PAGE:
For anyone working within a hazardous environment, safety eyewear is one of the most important types of PPE that should be worn. It is vital that workers have high-quality safety eyewear that they can rely on to keep their eyes protected. Whether you require indoor or outdoor protective eyewear, we have a wide range of products to suit your individual needs.
In our recent safety eyewear – ultimate guide blog post we discussed the difference between safety glasses and safety goggles, as well as some of the key features of both. It is important to know that there are lots of different frame markings when it comes to safety eyewear, which you should take into consideration when choosing them. Let’s take a look at these in further detail.
What do frame markings mean?
Safety eyewear frame markings are not necessarily that easy to understand at first, but they are designed to provide a clear summary of the standards that each pair of safety glasses meets. They are a quick reference point for employers and employees alike to ensure they are being protected at the right level. The order the markings appear in helps you identify which standard or property is being referred to. The standards are really important as if workers are not given the correct equipment to safely carry out their job, they could be in danger. The frame markings help everyone to understand the capabilities of the particular eyewear, and assess whether it would be suitable for certain roles within the workplace.
Both the frames and the lens are tested, so both should include the CE symbol. The CE marking confirms that the product has met EU standards of consumer health or safety. At the very least, both the lens and the frame should meet BS EN166 standards to be classed as ‘Safety Eyewear’. If you cannot see this standard marked on the eyewear, you should look for an alternative supplier.
Field of use
So now we have explained the most basic level of frame marking, let’s have a look at some of the other categories. Firstly, we have the field of use which is marked as follows:
3 – this offers protection against liquid droplets and splashes, and are commonly found on safety goggles where there is a full seal around the eyes.
4 – this offers protection against large dust particles that are over 5 microns in size.
5 – this offers protection against dust and finer particles which are smaller than 5 microns.
9 – this classification of safety eyewear are resistant to the penetration of hot solids.
We touched on optical class on our safety eyewear guide, but let’s go into a little more detail on this now. The optical class refers to the clarity of the lens, and is sometimes referred to as optical clarity. It is an indication of the quality of the lens, and duration and length for which the glasses can be safely worn. The number will be marked on the lens, and will be listed as one of the following:
Class 1: this safety eyewear will give the best optical clarity, with no distortion. They are therefore suitable for wearing continuously without harming the eyes.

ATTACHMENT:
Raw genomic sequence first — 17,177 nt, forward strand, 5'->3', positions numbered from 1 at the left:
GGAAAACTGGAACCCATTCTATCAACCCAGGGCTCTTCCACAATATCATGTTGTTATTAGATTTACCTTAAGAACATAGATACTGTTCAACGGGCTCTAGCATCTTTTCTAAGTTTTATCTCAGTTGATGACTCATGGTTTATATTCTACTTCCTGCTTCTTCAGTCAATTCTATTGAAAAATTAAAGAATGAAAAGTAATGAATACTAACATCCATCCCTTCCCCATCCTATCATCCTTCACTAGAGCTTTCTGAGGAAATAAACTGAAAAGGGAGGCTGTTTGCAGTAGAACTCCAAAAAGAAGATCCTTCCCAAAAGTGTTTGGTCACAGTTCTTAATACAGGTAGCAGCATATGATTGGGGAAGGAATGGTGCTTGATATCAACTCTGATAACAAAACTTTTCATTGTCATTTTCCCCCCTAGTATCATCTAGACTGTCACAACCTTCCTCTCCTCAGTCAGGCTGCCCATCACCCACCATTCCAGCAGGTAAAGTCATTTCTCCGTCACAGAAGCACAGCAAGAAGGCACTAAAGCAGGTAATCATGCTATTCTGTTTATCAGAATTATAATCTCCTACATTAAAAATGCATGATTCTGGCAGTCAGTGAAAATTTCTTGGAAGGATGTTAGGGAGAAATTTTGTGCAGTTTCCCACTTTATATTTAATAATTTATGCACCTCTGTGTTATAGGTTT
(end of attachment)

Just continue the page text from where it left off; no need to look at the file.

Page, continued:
Class 2: these have a lower optical clarity and are suitable for occasional wear.
Class 3: these are the lowest optical clarity and are suitable only for exceptional use, and should not be worn for any prolonged period of time.
Mechanical strength & optional requirements
The next two types of frame marking are measures of mechanical strength and optional requirements (which as the term suggests, are not always marked on the frame). Mechanical strength refers to the level of impact the glasses can withstand, and also includes a test for impact at extreme temperatures. Here are the different types of mechanical strength markings:
S: increased robustness, 12 metres per second small object impact rating.
F: low energy impact, 45 metres per second small object impact rating.
B: medium energy impact, 120 metres per second small object impact rating.
A: high energy impact, 190 metres per second small object impact rating.
T: protects from high-speed particles at extreme temperatures.
The optional requirements relate to additional coatings that can be applied to the lens of the Eyewear, improving their performance.
K: resistant to surface damage by fine particles – aka. ‘Anti-scratch’
N: resistant to lens fogging – aka. ‘Anti-fog’ or ‘Anti-mist’
If the above K and N markings appear on Safety Eyewear, it confirms that the Anti-Scratch and Anti-Mist coatings are high quality. However, the Eyewear can still be fully certified to EN166 without them.
Radiation protection & light transmission
Again, radiation protection is usually found in the form of numbers:
2: UV Protection (EN170) coloured filter
2C or 3: UV Protection (EN170) with a clear filter. The ‘C’ indicates the filter allows good colour recognition
4: Infrared filters (EN171)
5: Sun glare protection (EN172)
6: Sun glare with IR filter (EN172 + EN171)
Finally, we have the light transmission figures:
1.2 – allows between 74.4% and 100% of light to pass through
1.7 – allows between 43.2% and 58.1% of light to pass through
2.5 – allows between 17.8% and 29.1% of light to pass through
3.1 – allows between 8% and 17.8% of light to pass through
So there you have it, all of the safety eyewear frame markings clearly explained. If you would like any further help with choosing the right safety eyewear for your needs, contact the expert team at BETAFIT today who will be more than happy to assist you.